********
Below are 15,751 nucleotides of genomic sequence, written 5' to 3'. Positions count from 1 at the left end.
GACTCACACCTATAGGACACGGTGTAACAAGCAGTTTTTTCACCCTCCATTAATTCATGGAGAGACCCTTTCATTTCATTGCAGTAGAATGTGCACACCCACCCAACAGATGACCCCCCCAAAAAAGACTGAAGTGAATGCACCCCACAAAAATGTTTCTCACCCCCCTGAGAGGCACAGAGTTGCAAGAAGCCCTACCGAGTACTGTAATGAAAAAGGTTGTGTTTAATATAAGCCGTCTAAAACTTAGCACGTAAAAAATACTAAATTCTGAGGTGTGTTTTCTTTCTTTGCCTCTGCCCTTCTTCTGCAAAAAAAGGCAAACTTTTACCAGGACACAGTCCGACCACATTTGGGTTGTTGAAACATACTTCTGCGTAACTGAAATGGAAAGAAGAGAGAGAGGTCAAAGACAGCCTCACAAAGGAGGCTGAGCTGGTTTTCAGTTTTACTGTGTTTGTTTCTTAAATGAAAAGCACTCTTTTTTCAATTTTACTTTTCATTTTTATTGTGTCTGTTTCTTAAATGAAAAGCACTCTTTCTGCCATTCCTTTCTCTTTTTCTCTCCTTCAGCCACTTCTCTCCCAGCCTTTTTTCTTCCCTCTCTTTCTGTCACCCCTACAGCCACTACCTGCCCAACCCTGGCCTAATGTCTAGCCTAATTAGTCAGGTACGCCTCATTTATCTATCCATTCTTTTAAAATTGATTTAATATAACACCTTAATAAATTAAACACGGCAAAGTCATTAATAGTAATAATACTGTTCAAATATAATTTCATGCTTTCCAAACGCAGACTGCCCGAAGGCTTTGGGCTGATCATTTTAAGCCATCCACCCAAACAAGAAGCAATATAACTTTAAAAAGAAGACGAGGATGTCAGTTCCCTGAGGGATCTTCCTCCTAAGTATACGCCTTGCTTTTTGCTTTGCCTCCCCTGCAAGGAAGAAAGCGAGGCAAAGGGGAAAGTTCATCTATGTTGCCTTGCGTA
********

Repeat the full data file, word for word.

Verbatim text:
Below are 15,751 nucleotides of genomic sequence, written 5' to 3'. Positions count from 1 at the left end.
GACTCACACCTATAGGACACGGTGTAACAAGCAGTTTTTTCACCCTCCATTAATTCATGGAGAGACCCTTTCATTTCATTGCAGTAGAATGTGCACACCCACCCAACAGATGACCCCCCCAAAAAAGACTGAAGTGAATGCACCCCACAAAAATGTTTCTCACCCCCCTGAGAGGCACAGAGTTGCAAGAAGCCCTACCGAGTACTGTAATGAAAAAGGTTGTGTTTAATATAAGCCGTCTAAAACTTAGCACGTAAAAAATACTAAATTCTGAGGTGTGTTTTCTTTCTTTGCCTCTGCCCTTCTTCTGCAAAAAAAGGCAAACTTTTACCAGGACACAGTCCGACCACATTTGGGTTGTTGAAACATACTTCTGCGTAACTGAAATGGAAAGAAGAGAGAGAGGTCAAAGACAGCCTCACAAAGGAGGCTGAGCTGGTTTTCAGTTTTACTGTGTTTGTTTCTTAAATGAAAAGCACTCTTTTTTCAATTTTACTTTTCATTTTTATTGTGTCTGTTTCTTAAATGAAAAGCACTCTTTCTGCCATTCCTTTCTCTTTTTCTCTCCTTCAGCCACTTCTCTCCCAGCCTTTTTTCTTCCCTCTCTTTCTGTCACCCCTACAGCCACTACCTGCCCAACCCTGGCCTAATGTCTAGCCTAATTAGTCAGGTACGCCTCATTTATCTATCCATTCTTTTAAAATTGATTTAATATAACACCTTAATAAATTAAACACGGCAAAGTCATTAATAGTAATAATACTGTTCAAATATAATTTCATGCTTTCCAAACGCAGACTGCCCGAAGGCTTTGGGCTGATCATTTTAAGCCATCCACCCAAACAAGAAGCAATATAACTTTAAAAAGAAGACGAGGATGTCAGTTCCCTGAGGGATCTTCCTCCTAAGTATACGCCTTGCTTTTTGCTTTGCCTCCCCTGCAAGGAAGAAAGCGAGGCAAAGGGGAAAGTTCATCTATGTTGCCTTGCGTA